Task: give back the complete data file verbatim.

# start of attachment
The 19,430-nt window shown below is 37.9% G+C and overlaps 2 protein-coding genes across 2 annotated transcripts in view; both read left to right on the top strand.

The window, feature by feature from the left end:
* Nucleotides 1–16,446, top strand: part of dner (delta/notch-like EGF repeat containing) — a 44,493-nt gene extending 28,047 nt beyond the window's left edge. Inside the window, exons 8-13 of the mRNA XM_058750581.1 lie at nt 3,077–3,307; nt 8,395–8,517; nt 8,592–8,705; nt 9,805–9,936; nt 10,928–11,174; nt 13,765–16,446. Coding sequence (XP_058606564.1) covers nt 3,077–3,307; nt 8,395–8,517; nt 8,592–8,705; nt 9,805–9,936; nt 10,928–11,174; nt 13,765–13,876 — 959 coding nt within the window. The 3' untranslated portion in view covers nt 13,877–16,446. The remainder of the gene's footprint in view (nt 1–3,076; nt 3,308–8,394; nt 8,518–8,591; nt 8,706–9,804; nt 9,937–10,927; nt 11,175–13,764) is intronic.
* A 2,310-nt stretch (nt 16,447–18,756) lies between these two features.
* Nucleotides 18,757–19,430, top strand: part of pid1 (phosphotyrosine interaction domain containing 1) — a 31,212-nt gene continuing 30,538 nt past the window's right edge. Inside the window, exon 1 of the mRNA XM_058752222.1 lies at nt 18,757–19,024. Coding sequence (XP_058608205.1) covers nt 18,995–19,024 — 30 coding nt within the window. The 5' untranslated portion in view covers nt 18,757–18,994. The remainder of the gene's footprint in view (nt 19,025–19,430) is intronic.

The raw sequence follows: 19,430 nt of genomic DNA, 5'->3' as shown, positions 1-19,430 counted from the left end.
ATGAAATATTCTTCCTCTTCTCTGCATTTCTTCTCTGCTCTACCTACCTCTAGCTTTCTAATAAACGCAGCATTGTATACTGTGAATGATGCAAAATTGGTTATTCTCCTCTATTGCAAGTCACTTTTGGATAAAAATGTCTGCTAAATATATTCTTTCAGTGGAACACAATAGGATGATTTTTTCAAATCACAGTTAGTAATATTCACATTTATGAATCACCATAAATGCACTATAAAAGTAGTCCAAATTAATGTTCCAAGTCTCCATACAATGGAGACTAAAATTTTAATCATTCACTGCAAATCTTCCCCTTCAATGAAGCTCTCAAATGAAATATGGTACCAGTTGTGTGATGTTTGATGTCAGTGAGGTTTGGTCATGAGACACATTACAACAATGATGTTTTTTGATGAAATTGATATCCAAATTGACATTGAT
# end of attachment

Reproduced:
The 19,430-nt window shown below is 37.9% G+C and overlaps 2 protein-coding genes across 2 annotated transcripts in view; both read left to right on the top strand.

The window, feature by feature from the left end:
* Nucleotides 1–16,446, top strand: part of dner (delta/notch-like EGF repeat containing) — a 44,493-nt gene extending 28,047 nt beyond the window's left edge. Inside the window, exons 8-13 of the mRNA XM_058750581.1 lie at nt 3,077–3,307; nt 8,395–8,517; nt 8,592–8,705; nt 9,805–9,936; nt 10,928–11,174; nt 13,765–16,446. Coding sequence (XP_058606564.1) covers nt 3,077–3,307; nt 8,395–8,517; nt 8,592–8,705; nt 9,805–9,936; nt 10,928–11,174; nt 13,765–13,876 — 959 coding nt within the window. The 3' untranslated portion in view covers nt 13,877–16,446. The remainder of the gene's footprint in view (nt 1–3,076; nt 3,308–8,394; nt 8,518–8,591; nt 8,706–9,804; nt 9,937–10,927; nt 11,175–13,764) is intronic.
* A 2,310-nt stretch (nt 16,447–18,756) lies between these two features.
* Nucleotides 18,757–19,430, top strand: part of pid1 (phosphotyrosine interaction domain containing 1) — a 31,212-nt gene continuing 30,538 nt past the window's right edge. Inside the window, exon 1 of the mRNA XM_058752222.1 lies at nt 18,757–19,024. Coding sequence (XP_058608205.1) covers nt 18,995–19,024 — 30 coding nt within the window. The 5' untranslated portion in view covers nt 18,757–18,994. The remainder of the gene's footprint in view (nt 19,025–19,430) is intronic.

The raw sequence follows: 19,430 nt of genomic DNA, 5'->3' as shown, positions 1-19,430 counted from the left end.
ATGAAATATTCTTCCTCTTCTCTGCATTTCTTCTCTGCTCTACCTACCTCTAGCTTTCTAATAAACGCAGCATTGTATACTGTGAATGATGCAAAATTGGTTATTCTCCTCTATTGCAAGTCACTTTTGGATAAAAATGTCTGCTAAATATATTCTTTCAGTGGAACACAATAGGATGATTTTTTCAAATCACAGTTAGTAATATTCACATTTATGAATCACCATAAATGCACTATAAAAGTAGTCCAAATTAATGTTCCAAGTCTCCATACAATGGAGACTAAAATTTTAATCATTCACTGCAAATCTTCCCCTTCAATGAAGCTCTCAAATGAAATATGGTACCAGTTGTGTGATGTTTGATGTCAGTGAGGTTTGGTCATGAGACACATTACAACAATGATGTTTTTTGATGAAATTGATATCCAAATTGACATTGAT